A B.C. woman who had married an ISIS fighter, but returned to Canada from a detention camp in Syria last fall, will wait another three months before learning whether she will have to abide by a rare terrorism peace bond.
Kimberly Polman, who has been out on bail and lives in Chilliwack, appeared in provincial court in Chilliwack last week for the peace bond hearing.
This type of peace bond, which typically remain in effect for one year, means that there are reasonable grounds to fear that a person may commit a terrorism offence. However, she has not been charged with any crimes under Canadian law.
Under the conditions of bail, granted last fall, Polman is prohibited from possessing a cellphone or any other device capable of connecting to the internet and from driving any motorized vehicle. She cannot possess any documents related to a terrorist group or leave B.C. without the consent of her bail supervisor, and she must be electronically monitored and abide by a 9 p.m. curfew.
Polman’s next court appearance is set for Nov. 7, at which the judge will release his decision on the peace bond application, according to court documents.
She is one of two women who returned to Canada from a detention camp in Syria in October.
Oumaima Chouay, a Quebec woman who was repatriated alongside Polman, was arrested and faces four counts, including leaving Canada to participate in the activity of a terrorist group.
Polman, now 49 or 50, joined the Islamic State in 2015 at the urging of her future husband, whom she met online.
She is a dual U.S.-Canadian citizen and she told the New York Times in 2016 she had repudiated the Islamic militant movement and wanted to return home. U.S. authorities denied her entry.
United Nation experts in February of 2022 said Polman was being held in a camp in Syria’s northeast “under conditions meeting the threshold of torture, cruel, inhuman and degrading treatment.”
They said in a statement she was detained in March 2019 and held without charges.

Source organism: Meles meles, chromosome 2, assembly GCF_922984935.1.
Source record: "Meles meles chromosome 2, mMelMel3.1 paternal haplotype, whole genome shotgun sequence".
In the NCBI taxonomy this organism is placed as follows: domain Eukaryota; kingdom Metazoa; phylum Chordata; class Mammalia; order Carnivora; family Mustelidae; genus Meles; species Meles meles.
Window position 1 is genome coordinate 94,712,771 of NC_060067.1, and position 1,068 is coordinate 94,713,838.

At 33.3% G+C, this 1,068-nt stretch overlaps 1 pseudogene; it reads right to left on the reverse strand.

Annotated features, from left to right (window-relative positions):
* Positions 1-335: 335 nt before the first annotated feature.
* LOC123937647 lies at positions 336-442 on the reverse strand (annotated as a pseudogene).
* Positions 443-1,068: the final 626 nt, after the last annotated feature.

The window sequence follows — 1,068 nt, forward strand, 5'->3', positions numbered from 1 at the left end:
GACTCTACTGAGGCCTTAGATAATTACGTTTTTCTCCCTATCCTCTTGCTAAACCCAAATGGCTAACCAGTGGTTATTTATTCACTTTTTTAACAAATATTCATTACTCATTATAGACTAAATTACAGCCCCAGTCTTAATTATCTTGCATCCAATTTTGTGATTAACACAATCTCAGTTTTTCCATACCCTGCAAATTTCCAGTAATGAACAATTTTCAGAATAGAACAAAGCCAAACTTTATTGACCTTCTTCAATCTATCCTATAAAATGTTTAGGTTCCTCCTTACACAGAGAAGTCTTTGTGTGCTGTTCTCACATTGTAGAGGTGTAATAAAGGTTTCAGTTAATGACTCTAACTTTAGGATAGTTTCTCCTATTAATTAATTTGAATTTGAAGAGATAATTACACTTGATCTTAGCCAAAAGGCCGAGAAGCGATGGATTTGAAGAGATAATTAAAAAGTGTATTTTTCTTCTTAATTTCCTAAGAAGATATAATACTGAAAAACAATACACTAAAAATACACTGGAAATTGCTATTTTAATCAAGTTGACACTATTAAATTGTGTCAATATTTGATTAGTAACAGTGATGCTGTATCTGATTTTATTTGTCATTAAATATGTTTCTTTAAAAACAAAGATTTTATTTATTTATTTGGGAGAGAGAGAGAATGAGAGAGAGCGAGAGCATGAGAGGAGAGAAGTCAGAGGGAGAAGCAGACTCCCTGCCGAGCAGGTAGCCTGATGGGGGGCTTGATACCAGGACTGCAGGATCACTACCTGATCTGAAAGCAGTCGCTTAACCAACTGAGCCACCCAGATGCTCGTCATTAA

UN experts at the time advocated for Polman to return to Canada because she was seriously ill and said “victims or potential victims of trafficking should not be placed in situations that expose them to multiple forms of abuses” and the failure to bring such residents homes further victimizes them.
Born in Hamilton, Polman had an American mother and Canadian father and was raised as a reformed Mennonite. She converted to Islam and worked at an Islamic school before flying to Istanbul from Vancouver using her U.S. passport.
She told family at the time she was headed to Austria for two weeks, but was in fact meeting her online connection and future husband to be smuggled into an Islamic State camp in Syria.
A recent report by Doctors Without Borders showed she was suffering from hepatitis and kidney problems, untreated Hashimoto’s disease (an autoimmune disorder), bone and muscle issues, post-traumatic stress disorder and “serious mental health issues.”
She is one of about four dozen Canadian men, women and children who had been detained in camps and prisons for Islamic State suspects and their families. Thousands of foreigners were rounded up after the fall of the group’s self-declared caliphate in 2019.
In a statement last week after the peace bond hearing in Chilliwack provincial court, the family told CTV News Polman “has survived through physical and mental trauma over years of war and internment.”
“Kim is co-operative with all authority, is compliant and respectful,” the statement said. “We are hopeful for her healing physically and mentally.”
Her family told CTV News Polman is no longer associated with ISIS and believes she’s a target of the terrorist group and fears for her life.